Sunday, January 3, 2010

Seven-year Itch

My partners and I had under our care a man with a life-threatening problem. His urinary bleeding was severe enough that he required blood transfusions every few days. Surgery seemed the only option that would help him. The complicating factor was that he had suffered a heart attack a week earlier. Giving him an anaesthetic would put him in danger of a second, more serious heart attack.

If we put off the surgery, his condition would gradually deteriorate. At that point, if surgery was performed, he would be weaker and more susceptible to the stress of the operation. Both courses – continuing observation and blood transfusions, or performing surgery – were risky.

Surgeons have a predilection toward intervention over observation. Maybe it’s because physicians with that temperament choose surgery as a specialty. Or, maybe surgeons develop that trait because the medical system triages patients who will benefit from intervention, and streams them into our hands. Whatever the reason, we recommended surgery to our patient. We prepared him as best we could and then took him to the operating room. The bleeding was stopped and he went home 2 days later.

That was a very gratifying and immediate result.


Over the last 3 years, coincident with our urology group’s Advanced Access project, I’ve become involved in other quality improvement efforts, both in the Saskatoon Health Region and also on a provincial scale. As does our office project, these other initiatives address significant deficiencies in health care. I continue to work on all these projects because I strongly believe that, when implemented, they will transform the way patients experience care in Saskatoon and Saskatchewan.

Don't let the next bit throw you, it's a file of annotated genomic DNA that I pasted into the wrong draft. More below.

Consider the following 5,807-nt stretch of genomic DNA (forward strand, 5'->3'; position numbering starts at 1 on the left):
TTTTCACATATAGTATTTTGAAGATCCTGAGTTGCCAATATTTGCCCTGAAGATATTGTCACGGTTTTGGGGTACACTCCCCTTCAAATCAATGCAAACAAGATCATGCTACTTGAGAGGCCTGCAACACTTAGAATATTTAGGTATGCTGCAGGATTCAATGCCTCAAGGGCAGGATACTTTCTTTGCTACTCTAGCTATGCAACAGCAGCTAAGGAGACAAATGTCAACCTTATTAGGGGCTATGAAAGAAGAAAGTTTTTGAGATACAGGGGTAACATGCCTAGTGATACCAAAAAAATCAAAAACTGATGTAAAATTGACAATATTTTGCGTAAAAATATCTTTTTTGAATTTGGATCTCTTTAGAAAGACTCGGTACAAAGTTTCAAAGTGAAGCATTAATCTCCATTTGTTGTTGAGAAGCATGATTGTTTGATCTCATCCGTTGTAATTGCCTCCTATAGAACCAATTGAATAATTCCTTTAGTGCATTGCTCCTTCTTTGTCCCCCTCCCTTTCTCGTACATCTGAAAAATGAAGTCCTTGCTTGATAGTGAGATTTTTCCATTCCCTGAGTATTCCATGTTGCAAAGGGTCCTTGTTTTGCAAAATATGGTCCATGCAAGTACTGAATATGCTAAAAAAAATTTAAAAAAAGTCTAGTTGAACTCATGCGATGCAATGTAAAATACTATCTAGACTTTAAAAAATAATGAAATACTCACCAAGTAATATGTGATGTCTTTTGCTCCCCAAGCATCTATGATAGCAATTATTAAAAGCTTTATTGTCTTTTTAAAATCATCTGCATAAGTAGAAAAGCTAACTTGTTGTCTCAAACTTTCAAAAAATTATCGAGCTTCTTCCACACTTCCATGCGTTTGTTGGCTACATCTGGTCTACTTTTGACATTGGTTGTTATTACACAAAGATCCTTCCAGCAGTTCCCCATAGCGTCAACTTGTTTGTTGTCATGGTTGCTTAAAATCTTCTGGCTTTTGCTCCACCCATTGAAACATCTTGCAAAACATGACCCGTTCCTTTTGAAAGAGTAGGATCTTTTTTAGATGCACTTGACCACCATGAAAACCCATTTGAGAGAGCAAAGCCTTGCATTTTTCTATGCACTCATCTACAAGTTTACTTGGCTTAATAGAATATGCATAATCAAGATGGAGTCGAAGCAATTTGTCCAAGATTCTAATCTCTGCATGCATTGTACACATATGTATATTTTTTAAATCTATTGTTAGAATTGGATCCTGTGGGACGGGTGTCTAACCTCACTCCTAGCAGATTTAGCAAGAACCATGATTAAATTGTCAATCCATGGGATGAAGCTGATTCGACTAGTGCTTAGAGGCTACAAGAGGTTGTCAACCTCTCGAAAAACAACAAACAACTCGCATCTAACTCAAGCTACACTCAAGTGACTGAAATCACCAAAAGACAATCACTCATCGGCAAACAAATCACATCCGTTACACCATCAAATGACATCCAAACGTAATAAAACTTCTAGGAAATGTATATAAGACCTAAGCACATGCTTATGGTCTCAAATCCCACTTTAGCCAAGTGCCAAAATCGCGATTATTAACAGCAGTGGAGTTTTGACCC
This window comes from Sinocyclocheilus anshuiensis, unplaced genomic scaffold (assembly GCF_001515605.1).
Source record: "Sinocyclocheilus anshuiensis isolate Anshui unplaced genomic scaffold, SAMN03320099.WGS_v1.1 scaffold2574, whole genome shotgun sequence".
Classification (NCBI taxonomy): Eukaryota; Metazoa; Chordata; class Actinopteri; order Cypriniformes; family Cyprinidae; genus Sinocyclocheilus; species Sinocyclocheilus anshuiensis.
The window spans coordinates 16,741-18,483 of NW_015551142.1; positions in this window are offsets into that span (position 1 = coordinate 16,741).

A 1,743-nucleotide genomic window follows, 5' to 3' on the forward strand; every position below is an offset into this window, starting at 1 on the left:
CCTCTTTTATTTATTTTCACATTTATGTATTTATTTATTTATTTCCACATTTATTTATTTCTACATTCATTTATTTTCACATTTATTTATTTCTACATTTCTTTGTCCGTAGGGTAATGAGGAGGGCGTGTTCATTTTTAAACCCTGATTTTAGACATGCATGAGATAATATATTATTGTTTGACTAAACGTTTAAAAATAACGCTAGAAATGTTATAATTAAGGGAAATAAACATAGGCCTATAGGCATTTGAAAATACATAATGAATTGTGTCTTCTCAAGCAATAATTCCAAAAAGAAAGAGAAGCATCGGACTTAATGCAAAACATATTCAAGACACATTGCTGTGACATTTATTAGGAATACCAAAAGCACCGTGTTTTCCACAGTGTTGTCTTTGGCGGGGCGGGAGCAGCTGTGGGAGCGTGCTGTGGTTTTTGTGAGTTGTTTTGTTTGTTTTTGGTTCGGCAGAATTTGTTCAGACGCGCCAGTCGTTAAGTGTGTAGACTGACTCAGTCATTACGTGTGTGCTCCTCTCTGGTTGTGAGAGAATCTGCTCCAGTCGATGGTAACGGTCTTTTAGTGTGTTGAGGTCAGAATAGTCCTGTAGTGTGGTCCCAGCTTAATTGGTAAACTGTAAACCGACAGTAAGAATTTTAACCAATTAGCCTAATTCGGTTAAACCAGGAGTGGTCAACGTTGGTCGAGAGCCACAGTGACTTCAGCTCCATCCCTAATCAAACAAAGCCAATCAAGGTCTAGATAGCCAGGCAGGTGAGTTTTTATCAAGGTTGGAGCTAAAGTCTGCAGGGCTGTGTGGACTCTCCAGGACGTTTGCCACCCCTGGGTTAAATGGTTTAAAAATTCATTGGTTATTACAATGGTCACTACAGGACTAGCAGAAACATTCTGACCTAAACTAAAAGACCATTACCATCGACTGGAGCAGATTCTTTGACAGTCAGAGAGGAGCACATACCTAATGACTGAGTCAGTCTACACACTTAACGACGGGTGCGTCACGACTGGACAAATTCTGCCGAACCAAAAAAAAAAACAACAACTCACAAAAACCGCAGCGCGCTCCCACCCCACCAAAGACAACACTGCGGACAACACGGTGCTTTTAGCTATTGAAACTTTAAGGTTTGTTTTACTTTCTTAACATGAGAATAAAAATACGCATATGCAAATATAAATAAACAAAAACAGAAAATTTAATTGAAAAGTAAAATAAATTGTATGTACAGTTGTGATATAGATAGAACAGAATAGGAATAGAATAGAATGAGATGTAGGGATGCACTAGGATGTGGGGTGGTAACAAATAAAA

“When implemented”, that is, because it is taking a long time to see results!

In all these projects, the first phase was very exciting: Working with excited and motivated colleagues, and imagining possibilities. But initial planning has given way to the long slog. We meet regularly, but I’m getting discouraged at the lack of progress that I perceive.

I don’t mean that there isn’t action on these projects. Policies and protocols are being written, and subcommittees are formed. But I want to see changes that improve patient care. Pronto. Or I want to focus my efforts on something that will make a difference.

Maybe I’ve been spoiled by Advanced Access. After all, our office project is on a smaller scale, in an environment where I have a fair bit of direct influence, and involves a group of motivated people who directly provide patient care. (I include the docs and our staff in that group.) We’ve had quick payoffs from changes like pooled referrals, better communication with referring docs, and optimizing our patient recall practices. It’s very gratifying to see prompt results from implementation of these changes.

Perhaps physicians’ temperaments (selected by medical schools, or nurtured in medical schools – your choice) are more suited to the satisfaction of immediate results: Surgery for appendicitis, or penicillin for strep throat, for example.

I’m griping partly out of frustration, but I also want to explore my discouragement in order to understand how to maintain other physicians’ engagement in change initiatives. If enthusiasts/early adopters become disenchanted with the slow pace of change, then it’s going to be exponentially more difficult to keep the next echelon of physician champions engaged.

If you’re an administrator, you may be reading this and thinking “Well, what’s so special about Kishore’s time and effort? I sit on the same committees and share the same frustration.” Yes, I’m sure you do. But, there is a significant difference between us. I have another job – my clinical work – and in that job, I get to see the results of my actions regularly and promptly. Almost every consultation requires coming up with a management plan, and then putting the plan promptly into action. Even when the outcomes aren’t the desired ones, there’s still a satisfaction in working through a problem and executing a plan on your patient’s behalf.

So, if I (and other physicians) don’t find satisfaction in tangible results from quality improvement efforts, I can devote all my time to clinical work.

I’m an action junkie. Give me my fix.

1 comment:

  1. You wrote about physicians needing tangible results from quality improvement efforts, so they do not revert to 100% clinical work.

    That thought is sobering to me as a facilitator of QI. How do I ensure my customer-clinicians, can see success of their improvment efforts? (Introspective question. You need not answer.)